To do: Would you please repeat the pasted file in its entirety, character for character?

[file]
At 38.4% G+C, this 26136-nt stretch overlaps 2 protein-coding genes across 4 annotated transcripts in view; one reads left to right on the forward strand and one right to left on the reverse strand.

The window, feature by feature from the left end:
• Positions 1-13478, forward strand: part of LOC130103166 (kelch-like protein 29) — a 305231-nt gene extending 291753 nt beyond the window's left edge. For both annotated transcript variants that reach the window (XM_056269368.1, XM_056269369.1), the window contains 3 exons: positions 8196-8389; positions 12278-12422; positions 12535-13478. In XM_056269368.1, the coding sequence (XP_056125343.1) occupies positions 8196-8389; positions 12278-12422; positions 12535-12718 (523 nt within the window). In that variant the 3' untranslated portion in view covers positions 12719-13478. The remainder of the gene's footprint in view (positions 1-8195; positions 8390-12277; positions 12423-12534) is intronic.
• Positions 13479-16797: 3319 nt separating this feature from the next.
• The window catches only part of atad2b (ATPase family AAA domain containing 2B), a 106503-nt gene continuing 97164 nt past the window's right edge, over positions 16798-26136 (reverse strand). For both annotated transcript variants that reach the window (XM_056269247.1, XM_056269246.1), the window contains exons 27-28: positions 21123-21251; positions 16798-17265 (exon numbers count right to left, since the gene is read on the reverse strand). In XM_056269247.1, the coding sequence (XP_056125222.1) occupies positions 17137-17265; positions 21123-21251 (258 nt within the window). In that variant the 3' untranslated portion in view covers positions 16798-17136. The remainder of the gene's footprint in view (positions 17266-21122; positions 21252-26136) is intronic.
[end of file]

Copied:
At 38.4% G+C, this 26136-nt stretch overlaps 2 protein-coding genes across 4 annotated transcripts in view; one reads left to right on the forward strand and one right to left on the reverse strand.

The window, feature by feature from the left end:
• Positions 1-13478, forward strand: part of LOC130103166 (kelch-like protein 29) — a 305231-nt gene extending 291753 nt beyond the window's left edge. For both annotated transcript variants that reach the window (XM_056269368.1, XM_056269369.1), the window contains 3 exons: positions 8196-8389; positions 12278-12422; positions 12535-13478. In XM_056269368.1, the coding sequence (XP_056125343.1) occupies positions 8196-8389; positions 12278-12422; positions 12535-12718 (523 nt within the window). In that variant the 3' untranslated portion in view covers positions 12719-13478. The remainder of the gene's footprint in view (positions 1-8195; positions 8390-12277; positions 12423-12534) is intronic.
• Positions 13479-16797: 3319 nt separating this feature from the next.
• The window catches only part of atad2b (ATPase family AAA domain containing 2B), a 106503-nt gene continuing 97164 nt past the window's right edge, over positions 16798-26136 (reverse strand). For both annotated transcript variants that reach the window (XM_056269247.1, XM_056269246.1), the window contains exons 27-28: positions 21123-21251; positions 16798-17265 (exon numbers count right to left, since the gene is read on the reverse strand). In XM_056269247.1, the coding sequence (XP_056125222.1) occupies positions 17137-17265; positions 21123-21251 (258 nt within the window). In that variant the 3' untranslated portion in view covers positions 16798-17136. The remainder of the gene's footprint in view (positions 17266-21122; positions 21252-26136) is intronic.